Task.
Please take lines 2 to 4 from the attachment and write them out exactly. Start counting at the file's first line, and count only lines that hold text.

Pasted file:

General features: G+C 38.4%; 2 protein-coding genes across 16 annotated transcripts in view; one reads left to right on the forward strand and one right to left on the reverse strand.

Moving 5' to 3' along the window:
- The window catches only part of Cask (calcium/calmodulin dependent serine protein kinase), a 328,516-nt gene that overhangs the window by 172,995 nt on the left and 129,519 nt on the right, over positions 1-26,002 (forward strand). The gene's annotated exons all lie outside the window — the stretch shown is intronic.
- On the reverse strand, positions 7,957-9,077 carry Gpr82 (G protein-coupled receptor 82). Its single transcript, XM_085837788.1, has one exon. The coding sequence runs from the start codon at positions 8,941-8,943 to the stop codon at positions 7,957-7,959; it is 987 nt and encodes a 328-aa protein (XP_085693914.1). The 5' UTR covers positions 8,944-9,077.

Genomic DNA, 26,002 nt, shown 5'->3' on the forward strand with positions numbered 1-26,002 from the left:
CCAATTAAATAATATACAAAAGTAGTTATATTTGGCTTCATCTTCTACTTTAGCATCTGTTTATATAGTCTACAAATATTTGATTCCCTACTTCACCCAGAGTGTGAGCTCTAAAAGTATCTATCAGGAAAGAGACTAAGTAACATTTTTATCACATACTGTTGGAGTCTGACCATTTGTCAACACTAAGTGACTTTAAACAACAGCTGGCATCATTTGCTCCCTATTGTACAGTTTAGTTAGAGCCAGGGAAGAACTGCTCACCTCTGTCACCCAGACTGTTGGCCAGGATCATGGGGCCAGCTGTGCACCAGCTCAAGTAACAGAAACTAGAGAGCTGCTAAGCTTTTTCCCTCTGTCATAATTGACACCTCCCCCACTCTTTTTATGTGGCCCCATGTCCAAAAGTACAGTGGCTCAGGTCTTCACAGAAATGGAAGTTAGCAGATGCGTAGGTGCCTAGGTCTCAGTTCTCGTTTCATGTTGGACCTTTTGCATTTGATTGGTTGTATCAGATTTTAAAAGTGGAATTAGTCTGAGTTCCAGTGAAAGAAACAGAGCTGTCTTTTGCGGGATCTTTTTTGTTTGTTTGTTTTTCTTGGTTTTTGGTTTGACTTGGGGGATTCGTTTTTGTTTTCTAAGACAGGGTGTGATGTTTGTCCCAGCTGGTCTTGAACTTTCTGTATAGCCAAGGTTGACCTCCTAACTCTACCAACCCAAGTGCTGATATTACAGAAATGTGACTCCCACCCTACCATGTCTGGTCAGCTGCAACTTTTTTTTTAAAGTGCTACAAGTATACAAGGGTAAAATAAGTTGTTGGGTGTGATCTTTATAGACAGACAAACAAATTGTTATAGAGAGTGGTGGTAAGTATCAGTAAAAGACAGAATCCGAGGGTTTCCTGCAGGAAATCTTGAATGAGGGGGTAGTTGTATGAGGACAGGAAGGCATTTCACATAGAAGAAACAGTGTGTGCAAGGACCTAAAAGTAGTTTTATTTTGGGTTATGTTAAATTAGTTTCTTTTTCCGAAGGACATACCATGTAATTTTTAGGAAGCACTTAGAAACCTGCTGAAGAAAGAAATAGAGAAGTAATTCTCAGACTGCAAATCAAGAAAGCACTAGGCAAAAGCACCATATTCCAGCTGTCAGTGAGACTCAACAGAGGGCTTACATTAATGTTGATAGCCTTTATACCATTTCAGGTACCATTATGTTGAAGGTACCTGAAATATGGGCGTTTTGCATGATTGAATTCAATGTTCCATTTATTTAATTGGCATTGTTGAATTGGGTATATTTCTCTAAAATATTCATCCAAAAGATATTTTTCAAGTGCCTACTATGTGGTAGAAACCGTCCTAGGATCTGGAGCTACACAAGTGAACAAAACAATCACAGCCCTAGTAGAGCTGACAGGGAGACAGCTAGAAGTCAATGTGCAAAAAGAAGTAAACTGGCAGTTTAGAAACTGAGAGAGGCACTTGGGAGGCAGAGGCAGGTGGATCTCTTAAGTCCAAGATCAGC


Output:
Moving 5' to 3' along the window:
- The window catches only part of Cask (calcium/calmodulin dependent serine protein kinase), a 328,516-nt gene that overhangs the window by 172,995 nt on the left and 129,519 nt on the right, over positions 1-26,002 (forward strand). The gene's annotated exons all lie outside the window — the stretch shown is intronic.
- On the reverse strand, positions 7,957-9,077 carry Gpr82 (G protein-coupled receptor 82). Its single transcript, XM_085837788.1, has one exon. The coding sequence runs from the start codon at positions 8,941-8,943 to the stop codon at positions 7,957-7,959; it is 987 nt and encodes a 328-aa protein (XP_085693914.1). The 5' UTR covers positions 8,944-9,077.